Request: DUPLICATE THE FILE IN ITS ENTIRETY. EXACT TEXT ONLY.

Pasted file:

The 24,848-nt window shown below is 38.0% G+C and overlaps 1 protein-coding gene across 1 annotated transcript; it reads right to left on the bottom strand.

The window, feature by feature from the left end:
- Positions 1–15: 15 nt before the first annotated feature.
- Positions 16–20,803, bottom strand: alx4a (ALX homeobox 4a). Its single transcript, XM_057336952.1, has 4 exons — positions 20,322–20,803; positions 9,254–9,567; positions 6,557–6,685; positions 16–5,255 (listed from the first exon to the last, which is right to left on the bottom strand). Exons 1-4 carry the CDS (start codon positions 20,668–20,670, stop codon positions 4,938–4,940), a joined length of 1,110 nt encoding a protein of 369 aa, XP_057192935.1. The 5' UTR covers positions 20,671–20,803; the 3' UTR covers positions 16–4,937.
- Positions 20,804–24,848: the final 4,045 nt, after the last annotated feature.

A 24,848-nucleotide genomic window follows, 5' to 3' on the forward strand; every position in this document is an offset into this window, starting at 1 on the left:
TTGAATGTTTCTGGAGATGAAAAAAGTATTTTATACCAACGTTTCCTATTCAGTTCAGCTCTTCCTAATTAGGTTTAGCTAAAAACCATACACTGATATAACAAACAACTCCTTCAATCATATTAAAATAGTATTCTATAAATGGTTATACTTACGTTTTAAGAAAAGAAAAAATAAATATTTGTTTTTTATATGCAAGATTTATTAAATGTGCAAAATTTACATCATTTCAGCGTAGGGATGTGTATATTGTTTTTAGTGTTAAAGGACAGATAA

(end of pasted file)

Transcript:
The 24,848-nt window shown below is 38.0% G+C and overlaps 1 protein-coding gene across 1 annotated transcript; it reads right to left on the bottom strand.

The window, feature by feature from the left end:
- Positions 1–15: 15 nt before the first annotated feature.
- Positions 16–20,803, bottom strand: alx4a (ALX homeobox 4a). Its single transcript, XM_057336952.1, has 4 exons — positions 20,322–20,803; positions 9,254–9,567; positions 6,557–6,685; positions 16–5,255 (listed from the first exon to the last, which is right to left on the bottom strand). Exons 1-4 carry the CDS (start codon positions 20,668–20,670, stop codon positions 4,938–4,940), a joined length of 1,110 nt encoding a protein of 369 aa, XP_057192935.1. The 5' UTR covers positions 20,671–20,803; the 3' UTR covers positions 16–4,937.
- Positions 20,804–24,848: the final 4,045 nt, after the last annotated feature.

A 24,848-nucleotide genomic window follows, 5' to 3' on the forward strand; every position in this document is an offset into this window, starting at 1 on the left:
TTGAATGTTTCTGGAGATGAAAAAAGTATTTTATACCAACGTTTCCTATTCAGTTCAGCTCTTCCTAATTAGGTTTAGCTAAAAACCATACACTGATATAACAAACAACTCCTTCAATCATATTAAAATAGTATTCTATAAATGGTTATACTTACGTTTTAAGAAAAGAAAAAATAAATATTTGTTTTTTATATGCAAGATTTATTAAATGTGCAAAATTTACATCATTTCAGCGTAGGGATGTGTATATTGTTTTTAGTGTTAAAGGACAGATAA